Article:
“What is really exciting to me is helping to address this problem early on in the trajectory of a young person’s driving career, and the opportunity to work with young people and create something that’s really fun, and that gives them a lot of pride. I’m looking forward to this entire project,” Robbins said.
According to Feldman and Robbins, incorporating teens in the creative process of this distracted driving research project is essential. Feldman frequently travels across the country, giving presentations at schools and organizations about the dangers of distracted driving. Around 70-80% of students at his presentations admit their parents drive distracted.
The distracted driving research project is intended to address more than texting while driving, as distracted driving behavior can include taking phone calls, changing music and fiddling with a stereo or navigation system, eating or drinking, and even fatigue. Dr. Robbins, an expert in health and science communication, developed past studies addressing distracted driving behavior in relation to lack of sleep. Dr. Robbins found that lack of sleep, especially among young people, will increase chances of distracted driving behavior. The proposed research project therefore includes methods to measure sleep patterns and teens’ driving behavior, making the predisposed factors that influence distracted driving, all that more multifaceted.
“When you’re sleep deprived, you’re more likely to engage in risky behavior. Particularly among young people, sleep is really challenging. The risk of distracted driving is even higher,” Robbins said.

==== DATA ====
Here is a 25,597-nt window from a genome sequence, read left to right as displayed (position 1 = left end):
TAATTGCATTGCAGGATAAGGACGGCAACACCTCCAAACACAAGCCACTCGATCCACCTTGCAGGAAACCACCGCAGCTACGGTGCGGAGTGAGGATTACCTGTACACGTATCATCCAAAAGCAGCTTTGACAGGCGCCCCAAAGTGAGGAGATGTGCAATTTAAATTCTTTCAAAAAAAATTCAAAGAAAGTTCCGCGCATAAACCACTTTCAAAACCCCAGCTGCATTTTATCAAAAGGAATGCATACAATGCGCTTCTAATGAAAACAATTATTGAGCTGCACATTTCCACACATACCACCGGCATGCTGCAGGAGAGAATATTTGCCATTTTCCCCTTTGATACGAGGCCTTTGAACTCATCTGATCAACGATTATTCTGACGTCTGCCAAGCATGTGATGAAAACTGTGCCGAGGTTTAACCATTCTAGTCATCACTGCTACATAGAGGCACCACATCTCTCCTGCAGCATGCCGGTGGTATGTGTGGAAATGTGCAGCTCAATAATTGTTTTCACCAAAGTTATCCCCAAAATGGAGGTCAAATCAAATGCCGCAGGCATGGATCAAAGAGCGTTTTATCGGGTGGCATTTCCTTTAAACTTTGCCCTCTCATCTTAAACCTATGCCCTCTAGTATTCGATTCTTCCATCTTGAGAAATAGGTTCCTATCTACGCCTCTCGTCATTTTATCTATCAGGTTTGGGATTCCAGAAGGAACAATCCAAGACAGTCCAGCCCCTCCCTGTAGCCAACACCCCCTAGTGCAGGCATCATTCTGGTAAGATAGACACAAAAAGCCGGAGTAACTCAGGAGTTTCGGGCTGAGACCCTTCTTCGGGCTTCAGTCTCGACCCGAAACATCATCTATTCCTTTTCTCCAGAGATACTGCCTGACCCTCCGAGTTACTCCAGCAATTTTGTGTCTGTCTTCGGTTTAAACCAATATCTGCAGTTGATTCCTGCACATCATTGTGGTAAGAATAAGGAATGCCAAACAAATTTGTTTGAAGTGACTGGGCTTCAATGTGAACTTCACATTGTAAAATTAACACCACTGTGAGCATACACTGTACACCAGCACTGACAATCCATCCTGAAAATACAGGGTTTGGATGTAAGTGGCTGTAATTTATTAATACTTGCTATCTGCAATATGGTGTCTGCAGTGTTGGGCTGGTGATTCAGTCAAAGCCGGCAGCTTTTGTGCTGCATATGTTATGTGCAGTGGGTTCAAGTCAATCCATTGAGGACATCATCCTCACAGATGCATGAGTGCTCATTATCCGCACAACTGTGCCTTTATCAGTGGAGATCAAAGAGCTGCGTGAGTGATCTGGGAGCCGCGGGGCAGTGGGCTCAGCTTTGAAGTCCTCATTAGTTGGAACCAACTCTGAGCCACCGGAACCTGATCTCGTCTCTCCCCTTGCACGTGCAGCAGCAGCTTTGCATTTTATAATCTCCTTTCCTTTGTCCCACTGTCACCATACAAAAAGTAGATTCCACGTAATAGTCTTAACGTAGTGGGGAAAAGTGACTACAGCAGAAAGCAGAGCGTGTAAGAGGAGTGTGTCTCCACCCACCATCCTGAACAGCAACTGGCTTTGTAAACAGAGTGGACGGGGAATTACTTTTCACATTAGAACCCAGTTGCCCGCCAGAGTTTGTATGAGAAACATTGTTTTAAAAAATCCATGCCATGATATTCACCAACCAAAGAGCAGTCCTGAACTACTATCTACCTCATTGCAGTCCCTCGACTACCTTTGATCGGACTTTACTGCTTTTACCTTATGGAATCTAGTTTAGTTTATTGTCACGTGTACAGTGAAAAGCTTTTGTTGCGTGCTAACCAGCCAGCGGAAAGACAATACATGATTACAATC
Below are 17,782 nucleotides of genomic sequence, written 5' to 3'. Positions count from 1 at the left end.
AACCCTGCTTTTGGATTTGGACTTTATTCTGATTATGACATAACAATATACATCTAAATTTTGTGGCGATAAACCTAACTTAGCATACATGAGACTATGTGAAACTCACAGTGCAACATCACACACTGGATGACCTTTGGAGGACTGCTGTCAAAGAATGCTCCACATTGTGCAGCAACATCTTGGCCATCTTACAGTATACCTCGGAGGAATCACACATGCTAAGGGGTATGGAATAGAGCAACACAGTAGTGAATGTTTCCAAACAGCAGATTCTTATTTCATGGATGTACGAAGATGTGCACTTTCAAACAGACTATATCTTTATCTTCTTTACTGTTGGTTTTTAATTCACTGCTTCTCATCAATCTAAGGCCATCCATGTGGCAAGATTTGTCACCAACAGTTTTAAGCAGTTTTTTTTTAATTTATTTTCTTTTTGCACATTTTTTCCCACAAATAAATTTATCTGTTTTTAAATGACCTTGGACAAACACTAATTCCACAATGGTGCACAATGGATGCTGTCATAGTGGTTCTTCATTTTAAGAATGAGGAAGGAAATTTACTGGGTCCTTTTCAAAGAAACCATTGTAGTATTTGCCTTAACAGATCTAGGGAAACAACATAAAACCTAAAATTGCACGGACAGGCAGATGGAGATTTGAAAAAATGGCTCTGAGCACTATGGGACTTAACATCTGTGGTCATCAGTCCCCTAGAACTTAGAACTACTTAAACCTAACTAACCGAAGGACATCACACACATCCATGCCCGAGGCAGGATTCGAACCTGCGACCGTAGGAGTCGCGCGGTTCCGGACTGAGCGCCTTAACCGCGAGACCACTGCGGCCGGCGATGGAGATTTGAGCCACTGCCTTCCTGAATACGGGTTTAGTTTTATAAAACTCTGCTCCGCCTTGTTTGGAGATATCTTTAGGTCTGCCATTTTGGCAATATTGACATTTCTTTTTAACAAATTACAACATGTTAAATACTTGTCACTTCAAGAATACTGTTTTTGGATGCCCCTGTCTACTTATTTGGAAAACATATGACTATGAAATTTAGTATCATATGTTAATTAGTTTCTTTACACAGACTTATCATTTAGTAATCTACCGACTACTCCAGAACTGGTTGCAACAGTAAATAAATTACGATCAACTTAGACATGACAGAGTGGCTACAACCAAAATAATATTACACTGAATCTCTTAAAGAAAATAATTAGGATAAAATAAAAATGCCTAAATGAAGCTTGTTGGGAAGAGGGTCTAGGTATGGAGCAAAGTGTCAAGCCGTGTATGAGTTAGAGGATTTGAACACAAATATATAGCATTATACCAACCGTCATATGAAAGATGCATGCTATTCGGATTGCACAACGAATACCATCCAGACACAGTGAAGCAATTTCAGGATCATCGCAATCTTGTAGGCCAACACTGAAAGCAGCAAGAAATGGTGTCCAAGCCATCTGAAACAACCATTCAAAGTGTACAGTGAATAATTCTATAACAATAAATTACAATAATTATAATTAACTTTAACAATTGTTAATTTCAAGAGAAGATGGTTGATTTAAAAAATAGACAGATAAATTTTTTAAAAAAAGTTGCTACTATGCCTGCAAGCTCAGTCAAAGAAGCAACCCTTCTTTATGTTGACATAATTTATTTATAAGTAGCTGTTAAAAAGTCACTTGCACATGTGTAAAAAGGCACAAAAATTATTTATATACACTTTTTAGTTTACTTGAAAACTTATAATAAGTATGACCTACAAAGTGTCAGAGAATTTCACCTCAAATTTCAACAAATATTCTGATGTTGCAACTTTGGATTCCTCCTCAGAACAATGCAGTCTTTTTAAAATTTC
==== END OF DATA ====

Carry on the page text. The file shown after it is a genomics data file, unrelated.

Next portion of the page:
What many may not know as well, is that distracted driving is comparatively just as dangerous as drunk driving. Distracted driving results in slower reaction times, more lane departures, and has shown to result in an alertness level similar to a blood alcohol content of either .07 or .10. However, Feldman explained that distracted driving still does not receive enough national recognition as a major threat to safety.
“Drunk driving is not socially acceptable. We frown on people who drive drunk. We’re not there yet with distracted driving, but I’m optimistic that if we give teens the tools, then they can figure this out and will change the culture so that distracted driving will become socially unacceptable as well,” Feldman said.
In 2020 alone, 3,142 people were killed in motor vehicle accidents involving distracted drivers, and in 2019, the CDC found that among all fatal car crashes involving distracted drivers, a higher percentage of them were new drivers ages 15-20-years-old. So while the data shows young people are disproportionately at risk to drive distracted, campaigns over the years have failed to change the culture surrounding distracted driving.
“Adults will not make distracted driving socially unacceptable. Our children can do that, but we need to give them the tools to do so and role model distraction-free driving for our children every time we drive,” Feldman said.
By Savannah Mather